And, in fancy-now are heaping

Still roll in the bay, and throw their spray,
Gems and pearls--of price untolu.

As they break along the shore :-
Golden chains-their limbs encumber, Still roll in the bay, as they roll'd that day,

Diamonds-seem before them strown; When the May Flower moor'd below; But they waken from their slumber,

When the sea around, was block with storms, And the splendid dream-is flown.

And white the shore-with snoro. Compare each phrase, examine every line, By reason, man--a Godhead can discern: Weigh cvery word, and every thought refine. But how he should be worship'd, carnot learn



57. There are no impure diphthongs or Proverbs. I. As you make your bed, so must triphthongs, in which iwo or three vowels you lie in it. 2. Be the character you would be represent, or unite, in one sound; for all are called. 3. Choose a calling, th’t is adapted to your sileni except one ; as in air, aunt, awl, piara, inclination, and natural abilities. 4. Live--and steal, lead, curtain, soar, good, your. cough, let live ; i. e. do as you would be done by. 5. feu-dal, dun-geon, beau-ty, a-dieu, view-ing. Character—is the measure of the man. 6. ZealThese silent letters, in connection with the ously keep down little expenses, and you will vocals, should be called di-graphs and tri- not be likely to incur large ones. 7. Every one graphs ; that is, doubly and triply written : knows how to find fault. 8. Fair words and they sometimes merely indicate the sound foul play cheat both young and old. 9. Give a of ihe accompanying vowel, and the deriva - dog an ill name, and he will soon be shot 11). He tion of the word. Let me beware of believ. knows best what is good, who has endured evil. ing anything, unless I can see that it is true: 11. Great pains and little gains, soon make map and for the evidence of truth, I will look at the truth itself.

weary. 12. The fairest rose will wither di last. 58. Diphthongs, Ou, and Ow: OUR ; amict the country, are the joint productions

Cause and Effect. The evils, which Mr. Brown wound an ounce of sound a-round a cloud, and

of all parties and all classes. They have drowned a mouse in " pound of /

been produced by over-banking, over-trad. chow-der; frow-sy

ing, over-spending, over-dashing, over-dri. mouse de-vour'd a hous and

ving, over-reaching, over-borrowing, over. howld a pow-wow a-bou' the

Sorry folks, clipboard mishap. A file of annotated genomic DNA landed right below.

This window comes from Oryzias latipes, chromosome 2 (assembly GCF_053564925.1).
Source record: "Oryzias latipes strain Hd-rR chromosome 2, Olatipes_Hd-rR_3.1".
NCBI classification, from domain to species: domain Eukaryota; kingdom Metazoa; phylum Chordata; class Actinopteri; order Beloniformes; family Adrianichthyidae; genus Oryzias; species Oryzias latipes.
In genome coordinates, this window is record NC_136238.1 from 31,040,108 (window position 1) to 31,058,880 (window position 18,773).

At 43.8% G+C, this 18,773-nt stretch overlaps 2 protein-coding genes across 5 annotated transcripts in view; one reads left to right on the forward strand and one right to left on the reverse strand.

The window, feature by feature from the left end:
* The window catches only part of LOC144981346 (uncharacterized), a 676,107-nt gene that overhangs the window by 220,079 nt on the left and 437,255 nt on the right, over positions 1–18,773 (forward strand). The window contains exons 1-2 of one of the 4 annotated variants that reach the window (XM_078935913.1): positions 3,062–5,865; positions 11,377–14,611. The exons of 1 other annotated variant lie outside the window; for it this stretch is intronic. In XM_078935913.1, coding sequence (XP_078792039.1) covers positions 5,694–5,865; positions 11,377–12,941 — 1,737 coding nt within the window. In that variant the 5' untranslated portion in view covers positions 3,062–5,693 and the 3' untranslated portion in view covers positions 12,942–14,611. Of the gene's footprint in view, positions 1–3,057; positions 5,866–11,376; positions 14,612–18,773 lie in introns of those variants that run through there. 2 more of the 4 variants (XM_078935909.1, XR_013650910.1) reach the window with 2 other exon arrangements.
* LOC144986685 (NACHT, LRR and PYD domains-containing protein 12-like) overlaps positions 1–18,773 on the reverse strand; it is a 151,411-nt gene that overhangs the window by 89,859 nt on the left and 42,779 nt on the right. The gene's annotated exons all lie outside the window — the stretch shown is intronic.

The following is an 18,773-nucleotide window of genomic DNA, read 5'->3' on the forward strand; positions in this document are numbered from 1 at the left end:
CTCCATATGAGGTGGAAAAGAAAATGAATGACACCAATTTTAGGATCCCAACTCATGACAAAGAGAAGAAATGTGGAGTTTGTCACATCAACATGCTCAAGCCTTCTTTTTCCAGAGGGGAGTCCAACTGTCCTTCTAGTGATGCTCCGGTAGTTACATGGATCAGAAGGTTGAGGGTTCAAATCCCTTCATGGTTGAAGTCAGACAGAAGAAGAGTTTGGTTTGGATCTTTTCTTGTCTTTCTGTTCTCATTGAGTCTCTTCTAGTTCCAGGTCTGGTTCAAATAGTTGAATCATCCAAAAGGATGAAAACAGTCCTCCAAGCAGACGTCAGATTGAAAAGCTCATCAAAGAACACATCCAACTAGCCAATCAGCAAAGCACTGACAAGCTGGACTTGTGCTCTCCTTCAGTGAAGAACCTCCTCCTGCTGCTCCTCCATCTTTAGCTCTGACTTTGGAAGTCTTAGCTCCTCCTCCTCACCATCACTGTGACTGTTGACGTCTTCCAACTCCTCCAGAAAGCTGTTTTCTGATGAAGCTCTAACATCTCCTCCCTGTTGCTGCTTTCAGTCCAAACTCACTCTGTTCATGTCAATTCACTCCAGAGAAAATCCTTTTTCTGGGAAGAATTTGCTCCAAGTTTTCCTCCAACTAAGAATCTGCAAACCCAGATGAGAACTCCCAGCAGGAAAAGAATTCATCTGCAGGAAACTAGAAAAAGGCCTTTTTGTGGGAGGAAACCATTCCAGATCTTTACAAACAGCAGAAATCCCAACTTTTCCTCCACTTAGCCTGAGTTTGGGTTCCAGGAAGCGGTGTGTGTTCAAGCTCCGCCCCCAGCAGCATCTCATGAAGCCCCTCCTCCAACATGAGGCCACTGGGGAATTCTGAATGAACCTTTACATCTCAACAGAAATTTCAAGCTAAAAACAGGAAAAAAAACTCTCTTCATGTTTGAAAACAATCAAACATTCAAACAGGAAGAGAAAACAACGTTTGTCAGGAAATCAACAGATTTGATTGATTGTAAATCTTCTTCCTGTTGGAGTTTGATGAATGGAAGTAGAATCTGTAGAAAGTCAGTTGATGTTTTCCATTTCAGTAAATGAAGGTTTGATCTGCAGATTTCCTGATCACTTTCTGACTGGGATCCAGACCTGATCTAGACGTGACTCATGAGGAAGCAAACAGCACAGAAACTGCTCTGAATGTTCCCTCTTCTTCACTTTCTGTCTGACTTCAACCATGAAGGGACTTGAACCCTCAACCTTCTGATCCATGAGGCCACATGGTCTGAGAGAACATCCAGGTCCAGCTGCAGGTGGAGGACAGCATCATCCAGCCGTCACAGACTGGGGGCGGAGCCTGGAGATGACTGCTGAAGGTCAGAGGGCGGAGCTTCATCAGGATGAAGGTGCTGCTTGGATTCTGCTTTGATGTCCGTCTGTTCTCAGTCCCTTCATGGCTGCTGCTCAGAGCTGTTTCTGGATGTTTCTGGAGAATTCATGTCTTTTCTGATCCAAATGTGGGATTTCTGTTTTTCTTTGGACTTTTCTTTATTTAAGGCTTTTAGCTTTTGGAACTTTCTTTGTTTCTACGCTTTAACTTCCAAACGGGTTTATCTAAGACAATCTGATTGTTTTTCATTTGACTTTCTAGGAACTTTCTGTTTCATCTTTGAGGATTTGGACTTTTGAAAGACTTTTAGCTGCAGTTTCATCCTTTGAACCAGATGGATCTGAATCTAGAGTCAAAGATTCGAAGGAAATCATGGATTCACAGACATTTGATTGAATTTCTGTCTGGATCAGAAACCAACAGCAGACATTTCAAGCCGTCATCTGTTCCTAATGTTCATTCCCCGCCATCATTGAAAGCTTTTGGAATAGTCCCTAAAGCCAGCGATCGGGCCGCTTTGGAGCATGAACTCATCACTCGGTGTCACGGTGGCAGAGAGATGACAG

cating, over-drinking, over-thinking, over.

(OU in OUR) moun-tains; the gou-ty 0.51

playing, over-riding, and over-acting of crouched in his tower, and the scowl-ing every kind and description, except over cow bowed down de-vout-ly in lier bow-er; working Industry is the foundation of so the giour (jower) en-shroud-ed in power, ciety, and the corner-stone of civilization. en-dow-ed ihe count's prow-ess with a re- Recipients. We receive according to our nown'd trow-el, and found him with a stout states of mind and life: if we are in the love gown in the coun-ty town.

and practice of goodness and truth, we be59. Demosthenes, the Grecian orator, come the receivers of them in that propor paid many thousands to a teacher in Elocu- tion; but if otherwise, we form receptacles tion; and Cicero, the Roman orator, after of their opposites,-falsity and evil. When having completed his education, in other respects, spent two whole years in recitation, we are under heavenly influences, we know under one of the most celebrated tragedi- that all things shall work together for our ans of antiquity. Brutus declared, that he happiness; and when under infernal influ would prefer the honor, of being esteemedences, they will work together for our mis the master of Roman eloquence, to the glo. ery. Let us then choose, this day, whom we ry of many triumphs.

will serve; and then shall we know where 60. Notes. 1. On and on are the only representatives in consists the art of happiness, and the art x this dipththongal sound; the former geuerally in the middle of miscry.

words, and the latter at the end : in blows, shor, and lowo, w is silent. 2. There are 12 mono-thongal vowels, or single voice